Appropriate Use of Antibiotics in Rabbits
Dawn Sailer-Fleeger

Antibiotics are used to treat bacterial infections. When needed for treatment of an infection in a rabbit, these drugs should be prescribed only by a veterinarian well-versed in rabbit medicine. Infections caused by bacteria can occur anywhere in the body. The best way to determine which type of antibiotic will be most effective against a particular infection is to take a sample of infected tissue (for example, a small section of the wall of an abscess, or a surface swab of the affected area), and send it to a laboratory for culture and sensitivity testing. It is advisable to have both an aerobic and an anaerobic bacterial tests performed to best determine what medications will be most effective.

In some cases, the infection may occur in an difficult-to-access place, such as inside the respiratory tract, urinary tract, inside of the eye, intestinal tract or bone. In this case, the veterinarian may need to make a “best guess” about which antibiotic is best to treat the problem.

A review of rabbit physiology helps us to understand why antibiotic use in rabbits is associated with risk. Rabbits have an unusual digestive system, inhabited by a variety of essential microorganisms that work together to digest food. The balance (i.e., relative population numbers) of microorganisms in the digestive system is influenced by many factors, including diet and, sometimes, medications.

Some antibiotics can adversely affect the intestinal flora, killing beneficial bacterial and allowing resident pathogenic bacteria, once held in check by competition from the normal intestinal inhabitants, to overgrow. If the pathogenic bacteria are of certain strains, they will produce toxins that can kill the rabbit. This two-step process can take as long as 10 days after treatment has ended to manifest its deadly conclusion, which can obscure the original cause of the problem to veterinarians not familiar with rabbits. Your bunny may act normal up to one to two days before a disaster strikes, at which point he or she will develop reduced activity, loss of appetite, watery diarrhea, rapid dehydration, and ultimately can die. Profuse, watery diarrhea (where there are NO normal or even slightly formed stools) in a rabbit is an extreme emergency (link to Medical FAQs on diarrhea) and death can occur in 24 to 48 hours after it first appears.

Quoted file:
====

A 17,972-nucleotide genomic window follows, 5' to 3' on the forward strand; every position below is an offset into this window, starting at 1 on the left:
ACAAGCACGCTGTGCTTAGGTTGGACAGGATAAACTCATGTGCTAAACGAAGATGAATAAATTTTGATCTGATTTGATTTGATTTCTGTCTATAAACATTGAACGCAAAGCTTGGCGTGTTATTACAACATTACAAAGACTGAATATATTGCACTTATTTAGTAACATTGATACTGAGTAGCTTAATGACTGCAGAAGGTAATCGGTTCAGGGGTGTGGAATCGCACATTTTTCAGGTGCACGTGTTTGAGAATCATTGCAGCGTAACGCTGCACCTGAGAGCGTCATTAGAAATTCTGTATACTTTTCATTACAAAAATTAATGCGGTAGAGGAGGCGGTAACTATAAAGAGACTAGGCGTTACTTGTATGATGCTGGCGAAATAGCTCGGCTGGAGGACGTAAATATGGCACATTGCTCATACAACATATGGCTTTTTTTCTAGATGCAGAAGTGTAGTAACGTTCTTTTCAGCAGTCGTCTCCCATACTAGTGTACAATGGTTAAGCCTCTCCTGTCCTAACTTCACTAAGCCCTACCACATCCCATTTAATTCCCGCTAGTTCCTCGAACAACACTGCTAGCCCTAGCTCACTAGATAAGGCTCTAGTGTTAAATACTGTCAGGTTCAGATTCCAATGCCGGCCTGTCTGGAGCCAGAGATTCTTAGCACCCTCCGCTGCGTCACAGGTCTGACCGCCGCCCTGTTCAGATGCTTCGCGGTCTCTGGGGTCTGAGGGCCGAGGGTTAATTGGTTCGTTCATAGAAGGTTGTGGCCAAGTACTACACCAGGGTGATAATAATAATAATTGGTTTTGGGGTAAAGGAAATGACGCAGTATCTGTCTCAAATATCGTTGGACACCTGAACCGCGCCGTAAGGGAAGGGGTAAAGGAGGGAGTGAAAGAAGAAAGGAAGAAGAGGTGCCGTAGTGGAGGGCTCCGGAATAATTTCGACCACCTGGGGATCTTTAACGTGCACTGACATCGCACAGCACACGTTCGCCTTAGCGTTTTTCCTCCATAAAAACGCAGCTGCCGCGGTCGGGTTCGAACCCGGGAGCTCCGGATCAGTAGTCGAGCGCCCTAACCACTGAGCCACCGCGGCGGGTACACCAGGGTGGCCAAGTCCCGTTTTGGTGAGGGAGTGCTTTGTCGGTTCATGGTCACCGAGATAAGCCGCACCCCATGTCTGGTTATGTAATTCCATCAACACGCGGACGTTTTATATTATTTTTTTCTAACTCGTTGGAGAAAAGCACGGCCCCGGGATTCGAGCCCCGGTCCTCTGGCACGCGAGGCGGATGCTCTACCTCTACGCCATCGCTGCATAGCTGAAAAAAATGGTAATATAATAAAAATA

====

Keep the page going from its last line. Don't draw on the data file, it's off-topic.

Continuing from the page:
The choice of antibiotic and route of administration are important factors your veterinarian considers when treating your rabbit. Table 1 contains a summary of some commonly available antibiotics, routes of administration, and the risk of antibiotic-associated diarrhea due to disruption of the normal intestinal flora. These data were compiled from studies performed or veterinary experience gained with rabbits (Modified from Textbook of Rabbit Medicine by Frances Harcourt-Brown).

Table 1. Antibiotics Used in Pet Rabbits


Antibiotic Injectable Use? Oral Use? Other Use? Risk of Antibiotic-Associated Diarrhea
Amikacin Yes, with caution:
No oral form available Yes, impregnated in antibiotic beads

Yes, in nebulization protocols

Amoxicillin No No No High when given orally
Ampicillin No No No High when given orally
Azithromycin No injectible form available Yes No Low
Cephalosporins (Ceftazidime, Cefazolin, Ceftiofur, Cefriaxone, Cephalexin, Cephaloridine, Cephalothin) Yes No No High when given orally
CEFTIOFUR No No Yes, impregnated in antibiotic beads Low, when impregnated in antibiotic beads (bone abscess)
Chloramphenicol Yes Yes Yes, ophthalmic ointment Low
Ciprofloxacin Yes Yes Yes
ophthalmic drops
Clindamycin No No No High when given orally
Difloxacin No Yes No Low
Doxycycline Yes Yes No Low
Enrofloxacin Yes Yes Yes; otic drops Low
Fusidic Acid No No Yes, ophthalmic ointment Low when used as eye ointment
Gentamicin With extreme caution:
With extreme caution:
Yes, ophthalmic drops, impregnated in antibiotic beads

Yes, in nebulization protocols

Lincomycin No No No High
Marbofloxacin No Yes No Low
Metronidazole No Yes Yes Low
Oxytetracycline Yes No No Low

Oral use not recommended, calcium in GI tract inactivates drug

Penicillin (procaine) Yes No No High, when given orally or applied topically
Penicillin (procaine and  benzthiazine) Yes No No High, when given orally or applied topically
Streptomycin No, nephrotoxic No No High
Sulfadimethoxine No Yes No Low
Tetracycline Yes No No Low

Oral use not recommended, calcium in GI tract inactivates drug

Tilmicosin No No No Risk of fatal adverse reaction: sudden cardiac arrest within ~30 minutes of administration


Yes Yes No Low


Yes Yes No Low
Tobramycin No, nephrotoxic No Yes, impregnated in antibiotic beads

Yes, ophthalmic and otic drops

Tylosin Yes No No Unknown